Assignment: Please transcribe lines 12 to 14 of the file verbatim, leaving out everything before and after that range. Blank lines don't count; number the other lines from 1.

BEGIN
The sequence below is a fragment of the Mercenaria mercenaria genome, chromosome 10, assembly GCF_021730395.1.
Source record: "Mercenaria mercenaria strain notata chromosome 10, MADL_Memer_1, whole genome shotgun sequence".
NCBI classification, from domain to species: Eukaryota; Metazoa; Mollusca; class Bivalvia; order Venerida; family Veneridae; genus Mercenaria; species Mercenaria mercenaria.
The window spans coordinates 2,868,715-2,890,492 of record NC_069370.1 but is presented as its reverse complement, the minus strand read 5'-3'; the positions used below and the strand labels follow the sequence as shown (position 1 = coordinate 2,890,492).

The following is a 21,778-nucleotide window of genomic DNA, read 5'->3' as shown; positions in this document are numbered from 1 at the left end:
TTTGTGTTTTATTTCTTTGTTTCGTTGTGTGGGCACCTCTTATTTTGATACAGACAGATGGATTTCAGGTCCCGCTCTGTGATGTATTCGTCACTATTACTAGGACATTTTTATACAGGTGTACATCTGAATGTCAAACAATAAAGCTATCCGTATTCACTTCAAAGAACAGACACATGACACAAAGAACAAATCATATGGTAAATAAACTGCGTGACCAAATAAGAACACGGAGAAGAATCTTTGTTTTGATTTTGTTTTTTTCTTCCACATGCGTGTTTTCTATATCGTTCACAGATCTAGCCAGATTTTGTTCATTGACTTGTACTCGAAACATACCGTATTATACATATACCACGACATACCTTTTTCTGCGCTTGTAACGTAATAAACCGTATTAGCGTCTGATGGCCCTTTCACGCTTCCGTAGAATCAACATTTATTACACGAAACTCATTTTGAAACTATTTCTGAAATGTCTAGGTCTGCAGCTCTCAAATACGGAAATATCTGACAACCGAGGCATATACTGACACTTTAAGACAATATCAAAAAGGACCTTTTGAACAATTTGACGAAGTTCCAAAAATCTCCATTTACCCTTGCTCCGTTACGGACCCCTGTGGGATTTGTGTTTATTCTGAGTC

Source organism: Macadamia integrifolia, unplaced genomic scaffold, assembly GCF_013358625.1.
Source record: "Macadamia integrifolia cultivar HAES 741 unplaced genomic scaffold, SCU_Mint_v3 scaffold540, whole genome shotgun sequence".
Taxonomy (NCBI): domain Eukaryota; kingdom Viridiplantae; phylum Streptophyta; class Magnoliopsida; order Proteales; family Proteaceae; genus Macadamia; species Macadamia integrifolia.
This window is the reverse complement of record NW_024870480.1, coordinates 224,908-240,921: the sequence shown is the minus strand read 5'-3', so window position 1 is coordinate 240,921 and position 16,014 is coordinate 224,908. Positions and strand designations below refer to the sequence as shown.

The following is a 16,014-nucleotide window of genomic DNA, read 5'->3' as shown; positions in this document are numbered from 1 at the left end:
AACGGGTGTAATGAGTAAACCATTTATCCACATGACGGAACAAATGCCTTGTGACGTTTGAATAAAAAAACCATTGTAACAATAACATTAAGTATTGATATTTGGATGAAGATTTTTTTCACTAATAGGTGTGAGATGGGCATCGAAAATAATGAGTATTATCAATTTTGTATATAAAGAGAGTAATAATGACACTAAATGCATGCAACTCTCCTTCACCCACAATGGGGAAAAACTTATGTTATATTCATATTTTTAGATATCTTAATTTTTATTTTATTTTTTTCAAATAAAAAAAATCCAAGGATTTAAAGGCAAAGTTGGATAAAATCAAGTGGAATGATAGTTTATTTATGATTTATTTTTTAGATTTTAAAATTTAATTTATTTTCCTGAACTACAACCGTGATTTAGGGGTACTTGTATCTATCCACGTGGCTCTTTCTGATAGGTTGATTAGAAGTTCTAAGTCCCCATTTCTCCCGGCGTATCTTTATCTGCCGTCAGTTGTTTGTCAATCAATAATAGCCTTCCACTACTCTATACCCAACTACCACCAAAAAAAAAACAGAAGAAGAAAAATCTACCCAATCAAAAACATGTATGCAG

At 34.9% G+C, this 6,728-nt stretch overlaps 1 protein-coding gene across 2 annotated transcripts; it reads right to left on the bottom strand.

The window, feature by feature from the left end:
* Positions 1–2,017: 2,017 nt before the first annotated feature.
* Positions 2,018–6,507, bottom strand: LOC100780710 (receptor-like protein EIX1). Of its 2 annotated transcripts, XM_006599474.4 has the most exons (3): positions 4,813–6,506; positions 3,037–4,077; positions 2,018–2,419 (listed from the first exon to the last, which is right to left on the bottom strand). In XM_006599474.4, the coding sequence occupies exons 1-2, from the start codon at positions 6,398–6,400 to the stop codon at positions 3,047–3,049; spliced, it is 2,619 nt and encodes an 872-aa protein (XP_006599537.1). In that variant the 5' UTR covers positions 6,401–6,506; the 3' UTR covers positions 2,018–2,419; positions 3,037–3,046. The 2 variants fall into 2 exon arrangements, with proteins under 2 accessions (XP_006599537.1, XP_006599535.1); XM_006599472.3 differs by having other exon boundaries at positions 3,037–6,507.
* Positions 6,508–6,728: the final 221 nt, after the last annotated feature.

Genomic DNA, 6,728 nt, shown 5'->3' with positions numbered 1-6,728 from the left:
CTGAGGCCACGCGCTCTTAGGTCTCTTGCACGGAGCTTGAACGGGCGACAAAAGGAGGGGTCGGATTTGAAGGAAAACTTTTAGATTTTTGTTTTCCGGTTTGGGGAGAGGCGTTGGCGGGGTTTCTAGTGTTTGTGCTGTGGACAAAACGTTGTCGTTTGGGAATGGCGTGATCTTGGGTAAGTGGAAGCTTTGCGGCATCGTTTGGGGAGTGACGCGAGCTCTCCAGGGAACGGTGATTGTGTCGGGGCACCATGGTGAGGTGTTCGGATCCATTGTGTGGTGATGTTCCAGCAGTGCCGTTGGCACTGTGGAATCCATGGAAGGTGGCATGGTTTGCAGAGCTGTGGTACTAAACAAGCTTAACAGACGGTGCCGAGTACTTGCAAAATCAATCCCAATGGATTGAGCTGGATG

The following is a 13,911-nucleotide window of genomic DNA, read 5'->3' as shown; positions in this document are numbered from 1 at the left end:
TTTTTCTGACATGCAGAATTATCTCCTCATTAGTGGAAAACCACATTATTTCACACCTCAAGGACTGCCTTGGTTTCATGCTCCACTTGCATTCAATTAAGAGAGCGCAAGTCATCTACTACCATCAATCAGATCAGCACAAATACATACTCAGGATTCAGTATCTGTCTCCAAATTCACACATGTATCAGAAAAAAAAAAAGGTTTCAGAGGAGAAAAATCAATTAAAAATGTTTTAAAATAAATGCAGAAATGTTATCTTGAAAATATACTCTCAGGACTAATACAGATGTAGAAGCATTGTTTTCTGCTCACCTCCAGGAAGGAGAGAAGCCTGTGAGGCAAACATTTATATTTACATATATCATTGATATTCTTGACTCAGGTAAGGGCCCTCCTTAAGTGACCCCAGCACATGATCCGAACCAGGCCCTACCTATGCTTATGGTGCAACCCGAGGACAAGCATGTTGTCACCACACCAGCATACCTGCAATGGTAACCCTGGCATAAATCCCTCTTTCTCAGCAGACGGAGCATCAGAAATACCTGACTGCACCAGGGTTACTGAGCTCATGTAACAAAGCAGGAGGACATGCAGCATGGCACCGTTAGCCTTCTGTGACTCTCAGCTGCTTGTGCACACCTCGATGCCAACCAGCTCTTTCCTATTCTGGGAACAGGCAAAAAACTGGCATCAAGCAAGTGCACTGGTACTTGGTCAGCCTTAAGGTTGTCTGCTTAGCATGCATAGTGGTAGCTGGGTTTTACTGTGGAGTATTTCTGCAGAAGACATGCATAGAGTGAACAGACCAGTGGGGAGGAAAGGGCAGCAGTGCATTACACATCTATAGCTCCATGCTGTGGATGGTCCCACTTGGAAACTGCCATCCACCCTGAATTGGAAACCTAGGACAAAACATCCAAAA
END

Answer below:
AACGGGTGTAATGAGTAAACCATTTATCCACATGACGGAACAAATGCCTTGTGACGTTTGAATAAAAAAACCATTGTAACAATAACATTAAGTATTGATATTTGGATGAAGATTTTTTTCACTAATAGGTGTGAGATGGGCATCGAAAATAATGAGTATTATCAATTTTGTATATAAAGAGAGTAATAATGACACTAAATGCATGCAACTCTCCTTCACCCACAATGGGGAAAAACTTATGTTATATTCATATTTTTAGATATCTTAATTTTTATTTTATTTTTTTCAAATAAAAAAAATCCAAGGATTTAAAGGCAAAGTTGGATAAAATCAAGTGGAATGATAGTTTATTTATGATTTATTTTTTAGATTTTAAAATTTAATTTATTTTCCTGAACTACAACCGTGATTTAGGGGTACTTGTATCTATCCACGTGGCTCTTTCTGATAGGTTGATTAGAAGTTCTAAGTCCCCATTTCTCCCGGCGTATCTTTATCTGCCGTCAGTTGTTTGTCAATCAATAATAGCCTTCCACTACTCTATACCCAACTACCACCAAAAAAAAAACAGAAGAAGAAAAATCTACCCAATCAAAAACATGTATGCAG

At 34.9% G+C, this 6,728-nt stretch overlaps 1 protein-coding gene across 2 annotated transcripts; it reads right to left on the bottom strand.

The window, feature by feature from the left end: